|What is Aikido?
Aikido is a Japanese martial art founded by Morihei
Ueshiba Osensei (1883-1969). Osensei was a
mathematician, shopkeeper, mystic, farmer,
warrior, pioneer, and poet. Training usually begins
with pairs performing kata: choreographed moves
that instill body awareness, correct posture, and
sharpen reflexes. Once the kata are familiar,
spontaneous freestyle movement naturally
emerges. The training is non-competitive and easily
adaptable to every level of physical ability.
Aikido movements have exact equivalents with an
equine partner, because of the anatomical
similarities of the two species. For example, a
particular twist of the wrist that redirects your
partner's attack, has its counterpart in the rollback.
How can it help?
Sometimes in horse training a vital piece gets lost,
and once we lose it we have to depend on
competitions or other "experts" to develop our
values. We get lost. Progress becomes stilted.
Aikido reminds me over and over to listen to my
partner, to make him right, and to act based on
feel and caring. The change is measurable.
Clients do not have to study aikido, and this is not a
marketing gimmick, but it's where I come from.
Is this an original style, or do you have forbears?
Yes, and yes. The style is original. Every move you
make with your horse is original and
never-to-be-repeated, and you are allowed u-turns
and do-overs. And, there is a lineage. In this time
we are lucky to stand on the shoulders of giants.
See the references page for a who's-who.
Do I have to learn a martial art to do this kind of
Yes. Horsemanship is a martial art. But you do not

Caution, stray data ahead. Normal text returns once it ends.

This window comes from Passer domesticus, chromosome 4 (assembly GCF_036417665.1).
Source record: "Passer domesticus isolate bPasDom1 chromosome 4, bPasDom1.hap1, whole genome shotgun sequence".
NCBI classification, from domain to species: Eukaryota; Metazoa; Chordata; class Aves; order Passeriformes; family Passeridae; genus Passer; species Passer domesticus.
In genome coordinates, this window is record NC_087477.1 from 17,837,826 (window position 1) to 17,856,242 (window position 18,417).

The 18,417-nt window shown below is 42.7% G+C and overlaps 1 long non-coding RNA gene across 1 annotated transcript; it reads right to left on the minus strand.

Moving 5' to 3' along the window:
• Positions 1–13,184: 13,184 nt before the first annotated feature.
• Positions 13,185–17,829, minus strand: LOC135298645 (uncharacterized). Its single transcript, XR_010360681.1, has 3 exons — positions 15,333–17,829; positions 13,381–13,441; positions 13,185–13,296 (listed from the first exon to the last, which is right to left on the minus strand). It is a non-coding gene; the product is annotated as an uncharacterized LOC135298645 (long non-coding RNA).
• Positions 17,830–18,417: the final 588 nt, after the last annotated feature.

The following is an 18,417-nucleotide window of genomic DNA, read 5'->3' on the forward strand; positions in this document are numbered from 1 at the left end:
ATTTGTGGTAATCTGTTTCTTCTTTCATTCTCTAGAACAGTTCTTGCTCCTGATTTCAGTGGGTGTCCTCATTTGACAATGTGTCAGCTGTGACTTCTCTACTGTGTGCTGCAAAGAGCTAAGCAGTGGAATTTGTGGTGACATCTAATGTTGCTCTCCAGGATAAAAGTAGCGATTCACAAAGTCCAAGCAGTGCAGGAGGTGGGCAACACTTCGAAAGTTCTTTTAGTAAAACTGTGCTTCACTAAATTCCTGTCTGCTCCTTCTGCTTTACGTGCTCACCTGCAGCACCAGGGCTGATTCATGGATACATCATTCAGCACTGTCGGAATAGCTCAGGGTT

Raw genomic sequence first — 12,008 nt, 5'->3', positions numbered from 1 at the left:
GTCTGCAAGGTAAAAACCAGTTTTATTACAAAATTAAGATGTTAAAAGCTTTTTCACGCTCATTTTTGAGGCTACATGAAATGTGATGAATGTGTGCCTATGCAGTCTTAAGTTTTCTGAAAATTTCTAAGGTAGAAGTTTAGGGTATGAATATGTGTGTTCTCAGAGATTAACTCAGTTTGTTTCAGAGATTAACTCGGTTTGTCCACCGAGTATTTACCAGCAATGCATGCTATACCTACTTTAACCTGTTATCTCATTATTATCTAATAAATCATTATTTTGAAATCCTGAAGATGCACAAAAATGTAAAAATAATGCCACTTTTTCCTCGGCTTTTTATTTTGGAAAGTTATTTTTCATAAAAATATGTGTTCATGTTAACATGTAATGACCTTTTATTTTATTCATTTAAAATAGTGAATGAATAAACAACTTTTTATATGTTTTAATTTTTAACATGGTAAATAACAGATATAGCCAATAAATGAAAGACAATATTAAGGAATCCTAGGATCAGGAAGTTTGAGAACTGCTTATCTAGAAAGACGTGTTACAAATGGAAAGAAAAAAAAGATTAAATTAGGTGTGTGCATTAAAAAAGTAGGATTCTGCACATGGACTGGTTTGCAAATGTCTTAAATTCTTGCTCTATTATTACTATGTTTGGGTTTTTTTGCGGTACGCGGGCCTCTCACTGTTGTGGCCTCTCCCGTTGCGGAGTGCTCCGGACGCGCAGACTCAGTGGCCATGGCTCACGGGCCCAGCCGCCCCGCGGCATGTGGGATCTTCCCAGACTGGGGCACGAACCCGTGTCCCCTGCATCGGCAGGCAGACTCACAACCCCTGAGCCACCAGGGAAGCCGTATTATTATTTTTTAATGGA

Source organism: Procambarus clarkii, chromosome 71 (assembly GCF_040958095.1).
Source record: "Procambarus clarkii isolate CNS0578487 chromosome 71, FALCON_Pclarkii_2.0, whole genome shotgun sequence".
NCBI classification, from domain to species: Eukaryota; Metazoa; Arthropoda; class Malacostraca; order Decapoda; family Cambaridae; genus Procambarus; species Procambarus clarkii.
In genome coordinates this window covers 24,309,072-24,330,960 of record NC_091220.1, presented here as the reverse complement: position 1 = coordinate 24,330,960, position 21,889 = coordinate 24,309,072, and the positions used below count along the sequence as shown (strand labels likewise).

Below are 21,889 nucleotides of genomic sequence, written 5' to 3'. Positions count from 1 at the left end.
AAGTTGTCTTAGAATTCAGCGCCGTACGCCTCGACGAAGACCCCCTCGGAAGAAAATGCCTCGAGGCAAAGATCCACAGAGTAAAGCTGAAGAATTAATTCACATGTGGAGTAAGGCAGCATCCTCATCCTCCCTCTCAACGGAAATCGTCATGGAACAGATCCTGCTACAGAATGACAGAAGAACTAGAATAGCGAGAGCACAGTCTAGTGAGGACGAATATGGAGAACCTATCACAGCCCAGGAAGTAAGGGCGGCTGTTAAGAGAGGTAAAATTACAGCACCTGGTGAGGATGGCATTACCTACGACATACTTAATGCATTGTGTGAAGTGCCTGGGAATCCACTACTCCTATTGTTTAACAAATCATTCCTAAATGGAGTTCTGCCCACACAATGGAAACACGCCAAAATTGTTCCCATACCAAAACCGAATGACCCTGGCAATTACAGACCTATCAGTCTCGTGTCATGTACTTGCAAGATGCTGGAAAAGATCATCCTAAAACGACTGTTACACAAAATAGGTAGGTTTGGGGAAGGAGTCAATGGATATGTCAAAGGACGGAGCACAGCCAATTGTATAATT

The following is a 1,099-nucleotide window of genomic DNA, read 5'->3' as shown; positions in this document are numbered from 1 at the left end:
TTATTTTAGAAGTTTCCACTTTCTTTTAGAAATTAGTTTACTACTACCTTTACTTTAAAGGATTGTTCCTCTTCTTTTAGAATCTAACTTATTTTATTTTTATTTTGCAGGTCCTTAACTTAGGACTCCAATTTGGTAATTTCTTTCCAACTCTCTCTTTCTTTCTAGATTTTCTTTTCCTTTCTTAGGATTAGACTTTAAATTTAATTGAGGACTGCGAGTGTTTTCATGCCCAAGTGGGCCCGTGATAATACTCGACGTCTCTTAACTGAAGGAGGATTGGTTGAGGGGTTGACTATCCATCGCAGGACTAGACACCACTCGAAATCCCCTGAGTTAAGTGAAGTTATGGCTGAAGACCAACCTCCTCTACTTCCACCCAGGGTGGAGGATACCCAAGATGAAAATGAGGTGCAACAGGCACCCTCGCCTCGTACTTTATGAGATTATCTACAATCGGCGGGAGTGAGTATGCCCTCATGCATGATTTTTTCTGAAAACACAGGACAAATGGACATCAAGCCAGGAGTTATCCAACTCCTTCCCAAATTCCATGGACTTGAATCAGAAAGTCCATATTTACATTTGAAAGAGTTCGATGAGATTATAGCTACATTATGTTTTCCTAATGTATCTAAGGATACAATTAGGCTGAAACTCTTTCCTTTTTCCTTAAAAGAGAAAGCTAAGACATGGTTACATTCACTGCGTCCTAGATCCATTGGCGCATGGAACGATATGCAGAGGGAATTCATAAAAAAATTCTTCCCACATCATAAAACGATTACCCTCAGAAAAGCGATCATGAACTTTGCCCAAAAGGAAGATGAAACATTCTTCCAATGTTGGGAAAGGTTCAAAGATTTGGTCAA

have to wear white pajamas.
Will your techniques put my horse on the forehand?
Undoubtedly. And his rear-quarters, and onto his
near side, and onto his offside. For any attitude to
be truly volitional to the horse, he must be
comfortable in the opposite attitude as well.
Different postures reflect different emotional states.
So, if your horse needs calmness, I will set his
balance forward. If a state of excitement is called
for, I will help to elevate his withers and poll.
Do you require special equipment?
Yes. Your equipment must fit well and be in good
repair. Some horses do better with a rope halter,
some a flat halter. Braided rope leads offer more
feel than twisted ropes. If you use a bit choose the
mildest, plainest snaffle. If you need a leverage bit
or a tight caveson, we will quickly discover what
gaps in your training these tools disguise, and how
to fill in those gaps. We may progress to a different
bit as a tool for refinement, once the foundation is
solid. Any style of saddle will do. The fit of your
saddle will be considered early and often since it is
subject to change as your horse develops.
Is it safe?
You cannot support your horse unless you are
physically safe. The timeline, the site, your physical
agility and needs, and your horse's mental
equipment all must be set up for safety. Proper and
due caution in every decision down to the most
minute, builds trust with your horse (aiki). Are the
activities portrayed on this page safe?